Getting summer-ready with your pet

08 Dec 2020

With the onset of warm weather, many of us will be getting out and about with our pets. This outdoors bonding time is great for your pet’s mental and physical health, provided you take some basic safety precautions to mitigate a few common summer-time hazards.

Heat stress in pets

Hot summer weather can place animals at risk of heat stress, particularly:

  • Thick-coated dog breeds such as golden retrievers and huskies, and cat breeds such as persians
  • Brachycephalic (flat-faced) dogs such as bulldogs and pugs, and cat breeds such as exotic shorthairs or persians
  • Pets with pre-existing respiratory or heart conditions
  • Overweight pets

Every pet should be provided with constant access to generously shaded areas and cool, fresh water throughout the day. In temperatures of 28°C or above (or in humid weather), most pets will benefit from being indoors with a fan or air-conditioning, but this is essential for the higher-risk pets listed above. Only exercise dogs during the cooler early morning and evening periods, and stop immediately if your pet seems to be panting heavily.

Lost pets

Before taking your pet on summer adventures, ensure they are properly identified with up-to-date microchip registry details (with your current address and contact numbers) and a collar labelled with your best contact number.

If you are unsure whether your pet’s microchip contact details are correct, search your pet’s microchip number online at:

  • Pet Address: This should direct you to the online registry database where your pet is listed (as there are several state and national pet registries), whom you can contact directly for assistance
  • If you are in NSW, and can’t find your pet’s details on Pet Address, contact the NSW Pet Registry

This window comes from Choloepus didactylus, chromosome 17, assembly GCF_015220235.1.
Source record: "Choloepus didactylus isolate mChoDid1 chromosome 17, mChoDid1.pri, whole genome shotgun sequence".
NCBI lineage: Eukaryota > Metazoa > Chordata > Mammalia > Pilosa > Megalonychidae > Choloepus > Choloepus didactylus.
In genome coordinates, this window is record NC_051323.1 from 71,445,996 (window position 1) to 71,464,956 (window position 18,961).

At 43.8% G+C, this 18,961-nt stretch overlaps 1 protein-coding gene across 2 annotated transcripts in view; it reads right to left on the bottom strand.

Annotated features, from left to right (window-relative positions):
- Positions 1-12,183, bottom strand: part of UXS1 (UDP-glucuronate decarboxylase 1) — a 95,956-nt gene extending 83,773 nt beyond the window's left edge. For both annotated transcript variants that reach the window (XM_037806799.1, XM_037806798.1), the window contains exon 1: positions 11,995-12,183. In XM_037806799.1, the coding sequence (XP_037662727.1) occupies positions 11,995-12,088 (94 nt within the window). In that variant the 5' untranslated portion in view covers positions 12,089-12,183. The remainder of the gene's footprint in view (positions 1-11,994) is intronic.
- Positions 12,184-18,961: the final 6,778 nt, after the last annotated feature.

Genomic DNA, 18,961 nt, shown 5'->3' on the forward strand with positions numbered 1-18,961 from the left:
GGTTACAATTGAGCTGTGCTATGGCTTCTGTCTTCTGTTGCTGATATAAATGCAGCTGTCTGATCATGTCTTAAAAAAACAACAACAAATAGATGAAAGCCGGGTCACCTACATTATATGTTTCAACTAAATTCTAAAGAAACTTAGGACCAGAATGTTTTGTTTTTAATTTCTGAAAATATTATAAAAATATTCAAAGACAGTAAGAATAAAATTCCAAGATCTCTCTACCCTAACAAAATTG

• If you are in South Australia and can’t find your pet’s details on Pet Address, contact Dogs and Cats Online

Spiders and snakes

In the warmer weather, insects and reptiles are more active. Whilst many owners are aware of the risk of tick paralysis (with many good tick prevention products available at your local veterinary clinic), we tend not to consider spiders.


The most common dangerous spiders in Australia are funnel-webs and red-backs. As dogs don’t appear to be as severely affected by spider venom as people do, bites can be difficult to diagnose. Potential signs of spider-bite to monitor for may include:

  • Areas of pain or swelling
  • Muscular cramping
  • Agitation
  • Weakness
  • Paralysis

Snake bites are common in dogs, and they also affect cats too. The symptoms of snakebite can vary, depending on the species of snakes present in your area, but can include:

  • Sudden collapse followed by apparent recovery
  • Muscle tremors
  • Lethargy
  • Weakness or wobbliness
  • Paralysis
  • Difficulty breathing
  • Loss of bladder/bowel control
  • Abnormal bleeding e.g. from the nose
  • Dark-coloured urine

If you think your pet may have been bitten by a snake or spider, take them to your local veterinarian immediately for urgent treatment.

As a rule, try to fence off obvious spider or snake nesting areas in your garden, such as woodpiles, rock-walls or areas under the house. Remove any unnecessary debris from the yard, and keep grass short.

Following these precautions can help you and your pet to enjoy a happy and safe summer.

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